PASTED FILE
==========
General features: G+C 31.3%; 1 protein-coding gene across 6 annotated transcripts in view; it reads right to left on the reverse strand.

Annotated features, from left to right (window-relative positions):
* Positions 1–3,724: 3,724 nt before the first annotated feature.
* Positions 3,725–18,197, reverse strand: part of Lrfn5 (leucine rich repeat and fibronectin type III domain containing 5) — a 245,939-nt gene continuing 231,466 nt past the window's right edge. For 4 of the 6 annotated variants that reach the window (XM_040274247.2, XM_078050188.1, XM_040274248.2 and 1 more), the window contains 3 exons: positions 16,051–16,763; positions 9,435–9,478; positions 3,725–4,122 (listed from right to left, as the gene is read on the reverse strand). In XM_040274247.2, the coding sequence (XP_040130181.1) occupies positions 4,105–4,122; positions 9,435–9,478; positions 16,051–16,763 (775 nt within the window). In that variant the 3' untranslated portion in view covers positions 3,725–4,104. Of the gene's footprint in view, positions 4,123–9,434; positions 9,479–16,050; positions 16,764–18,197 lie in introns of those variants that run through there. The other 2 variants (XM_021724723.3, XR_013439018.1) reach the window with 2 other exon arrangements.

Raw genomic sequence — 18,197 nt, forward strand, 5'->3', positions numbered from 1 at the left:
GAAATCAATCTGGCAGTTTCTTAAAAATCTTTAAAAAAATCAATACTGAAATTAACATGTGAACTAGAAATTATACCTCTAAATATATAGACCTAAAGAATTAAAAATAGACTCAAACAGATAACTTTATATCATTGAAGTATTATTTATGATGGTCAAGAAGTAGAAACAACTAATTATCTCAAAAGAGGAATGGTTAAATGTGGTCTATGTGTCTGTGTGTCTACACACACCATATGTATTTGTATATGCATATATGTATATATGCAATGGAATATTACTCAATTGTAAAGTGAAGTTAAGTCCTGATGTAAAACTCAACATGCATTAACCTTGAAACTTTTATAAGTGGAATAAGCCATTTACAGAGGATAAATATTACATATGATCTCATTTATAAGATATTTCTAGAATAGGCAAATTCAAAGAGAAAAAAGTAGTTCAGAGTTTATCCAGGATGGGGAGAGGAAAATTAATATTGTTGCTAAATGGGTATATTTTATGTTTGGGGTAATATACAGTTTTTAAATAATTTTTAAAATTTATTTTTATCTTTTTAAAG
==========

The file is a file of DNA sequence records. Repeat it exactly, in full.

General features: G+C 31.3%; 1 protein-coding gene across 6 annotated transcripts in view; it reads right to left on the reverse strand.

Annotated features, from left to right (window-relative positions):
* Positions 1–3,724: 3,724 nt before the first annotated feature.
* Positions 3,725–18,197, reverse strand: part of Lrfn5 (leucine rich repeat and fibronectin type III domain containing 5) — a 245,939-nt gene continuing 231,466 nt past the window's right edge. For 4 of the 6 annotated variants that reach the window (XM_040274247.2, XM_078050188.1, XM_040274248.2 and 1 more), the window contains 3 exons: positions 16,051–16,763; positions 9,435–9,478; positions 3,725–4,122 (listed from right to left, as the gene is read on the reverse strand). In XM_040274247.2, the coding sequence (XP_040130181.1) occupies positions 4,105–4,122; positions 9,435–9,478; positions 16,051–16,763 (775 nt within the window). In that variant the 3' untranslated portion in view covers positions 3,725–4,104. Of the gene's footprint in view, positions 4,123–9,434; positions 9,479–16,050; positions 16,764–18,197 lie in introns of those variants that run through there. The other 2 variants (XM_021724723.3, XR_013439018.1) reach the window with 2 other exon arrangements.

Raw genomic sequence — 18,197 nt, forward strand, 5'->3', positions numbered from 1 at the left:
GAAATCAATCTGGCAGTTTCTTAAAAATCTTTAAAAAAATCAATACTGAAATTAACATGTGAACTAGAAATTATACCTCTAAATATATAGACCTAAAGAATTAAAAATAGACTCAAACAGATAACTTTATATCATTGAAGTATTATTTATGATGGTCAAGAAGTAGAAACAACTAATTATCTCAAAAGAGGAATGGTTAAATGTGGTCTATGTGTCTGTGTGTCTACACACACCATATGTATTTGTATATGCATATATGTATATATGCAATGGAATATTACTCAATTGTAAAGTGAAGTTAAGTCCTGATGTAAAACTCAACATGCATTAACCTTGAAACTTTTATAAGTGGAATAAGCCATTTACAGAGGATAAATATTACATATGATCTCATTTATAAGATATTTCTAGAATAGGCAAATTCAAAGAGAAAAAAGTAGTTCAGAGTTTATCCAGGATGGGGAGAGGAAAATTAATATTGTTGCTAAATGGGTATATTTTATGTTTGGGGTAATATACAGTTTTTAAATAATTTTTAAAATTTATTTTTATCTTTTTAAAG